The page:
Everton's finest achievement
September 18 th 1886. Football Field
At last we are beginning to assert ourselves. For some years Association football in Liverpool has been rapidly gaining on popular support, and its votaries have each year attained a higher degree of excellence. The series of brilliant victories, with which Everton have opened the season, has given them a status amongst the foremost clubs of the country. Their defeat of Derby County by four goals to one was the best performance, perhaps, in the annuals of the club. The magnitude of the victory is by no means represented by the actual difference in the number of goals scored. From start to finish the Liverpool players asserted an unmistakable superiority, and the ball was kicked through the County goal no less than seven times, the number of corner kicks taken by Everton remarkable against a club whose defence is well known to be very powerful. It should be stated that this was the county's opening match, and that several of their best players did not turn up. It is scarcely likely, however, that a change in the personnel of the visitors' team could have made a great difference in the result, as the winners played in very brilliant fashion. When the Everton team appeared on the ground it was noticed that only one full back had turned out, and something like a sensation was caused a moment later by the appearance in Everton colours of Dick, of Kilnarnock, who was the mainstay of the Stanley team during last season. This fine young player has, like many other Liverpool footballers, coquetted with all three of our leading clubs. It was known at the close of last season that Dick had offered his services to Bootle. The latter club do not appear to have been quite as astute in their dealings with players of this sort as their rivals at Anfield Road, who have succeeded in gathering into their fold two players who, during last season, were the most unpopular of all Liverpool players with the crowd at Everton. Needless to say that none are now more popular in the same district. Dick was accorded an enthusiastic reception from the throng, but methought I detected just one still small voice, amid the cheering, salute the debutant with his sometime pet Everton cognomen. The Everton team may now be considered as complete, for although there are two manifestly shaky members, it is not likely that for a time at least, the Everton Committee will make any further changes. The most noteworthy absence from the visitors' rank was Spilsbury, and his non-appearance was a great disappointment. The gate was a fine one, for there could not have been less than 4,000 spectators on the ground.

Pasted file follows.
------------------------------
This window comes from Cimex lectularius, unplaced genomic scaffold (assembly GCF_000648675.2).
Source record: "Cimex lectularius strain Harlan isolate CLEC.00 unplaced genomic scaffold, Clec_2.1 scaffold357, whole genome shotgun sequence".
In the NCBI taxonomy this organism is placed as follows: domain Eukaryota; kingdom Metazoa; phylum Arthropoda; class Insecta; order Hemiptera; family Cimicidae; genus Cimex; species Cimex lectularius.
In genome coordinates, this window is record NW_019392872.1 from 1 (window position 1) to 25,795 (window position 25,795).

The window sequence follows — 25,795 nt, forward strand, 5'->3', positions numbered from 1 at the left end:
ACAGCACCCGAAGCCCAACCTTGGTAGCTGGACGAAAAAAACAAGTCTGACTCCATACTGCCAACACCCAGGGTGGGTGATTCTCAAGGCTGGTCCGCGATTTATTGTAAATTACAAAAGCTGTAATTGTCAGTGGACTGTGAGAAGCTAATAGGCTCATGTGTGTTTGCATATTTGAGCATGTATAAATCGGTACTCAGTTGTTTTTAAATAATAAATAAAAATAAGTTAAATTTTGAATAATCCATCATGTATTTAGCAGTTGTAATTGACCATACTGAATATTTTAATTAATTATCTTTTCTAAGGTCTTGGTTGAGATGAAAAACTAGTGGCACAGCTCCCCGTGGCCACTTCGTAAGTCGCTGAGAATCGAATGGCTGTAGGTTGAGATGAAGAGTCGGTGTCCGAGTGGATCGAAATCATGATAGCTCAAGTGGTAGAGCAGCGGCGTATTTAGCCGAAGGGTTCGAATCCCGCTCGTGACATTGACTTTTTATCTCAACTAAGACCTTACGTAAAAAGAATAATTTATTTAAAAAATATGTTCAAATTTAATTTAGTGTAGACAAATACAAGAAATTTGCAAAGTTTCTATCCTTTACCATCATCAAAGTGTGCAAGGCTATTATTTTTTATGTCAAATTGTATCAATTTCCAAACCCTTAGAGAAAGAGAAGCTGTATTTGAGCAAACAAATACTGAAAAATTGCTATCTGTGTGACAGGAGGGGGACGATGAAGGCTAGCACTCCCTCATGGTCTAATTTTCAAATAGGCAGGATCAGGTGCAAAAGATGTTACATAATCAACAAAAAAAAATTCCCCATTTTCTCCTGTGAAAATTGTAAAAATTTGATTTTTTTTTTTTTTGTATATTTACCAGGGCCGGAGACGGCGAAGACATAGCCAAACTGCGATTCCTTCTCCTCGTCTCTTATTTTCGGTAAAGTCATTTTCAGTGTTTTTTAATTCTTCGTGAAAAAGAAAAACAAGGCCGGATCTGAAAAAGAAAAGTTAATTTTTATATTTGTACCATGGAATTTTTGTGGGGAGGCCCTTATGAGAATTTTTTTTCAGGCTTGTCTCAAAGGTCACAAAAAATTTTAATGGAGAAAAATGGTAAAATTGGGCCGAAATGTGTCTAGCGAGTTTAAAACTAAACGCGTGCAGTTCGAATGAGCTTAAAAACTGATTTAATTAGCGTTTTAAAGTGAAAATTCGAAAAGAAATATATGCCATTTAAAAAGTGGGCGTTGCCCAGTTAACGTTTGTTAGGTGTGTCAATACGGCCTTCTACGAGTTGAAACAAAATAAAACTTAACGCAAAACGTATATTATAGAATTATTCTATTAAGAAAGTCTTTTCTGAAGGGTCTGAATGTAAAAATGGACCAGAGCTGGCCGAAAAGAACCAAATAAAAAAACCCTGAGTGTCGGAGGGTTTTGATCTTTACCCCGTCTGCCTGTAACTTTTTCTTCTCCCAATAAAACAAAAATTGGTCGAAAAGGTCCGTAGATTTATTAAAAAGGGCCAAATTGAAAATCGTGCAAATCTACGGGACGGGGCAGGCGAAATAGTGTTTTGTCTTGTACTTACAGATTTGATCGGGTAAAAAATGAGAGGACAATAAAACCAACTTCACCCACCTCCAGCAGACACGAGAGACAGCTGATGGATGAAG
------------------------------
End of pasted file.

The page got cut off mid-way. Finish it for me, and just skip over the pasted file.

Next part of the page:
A Fast Game.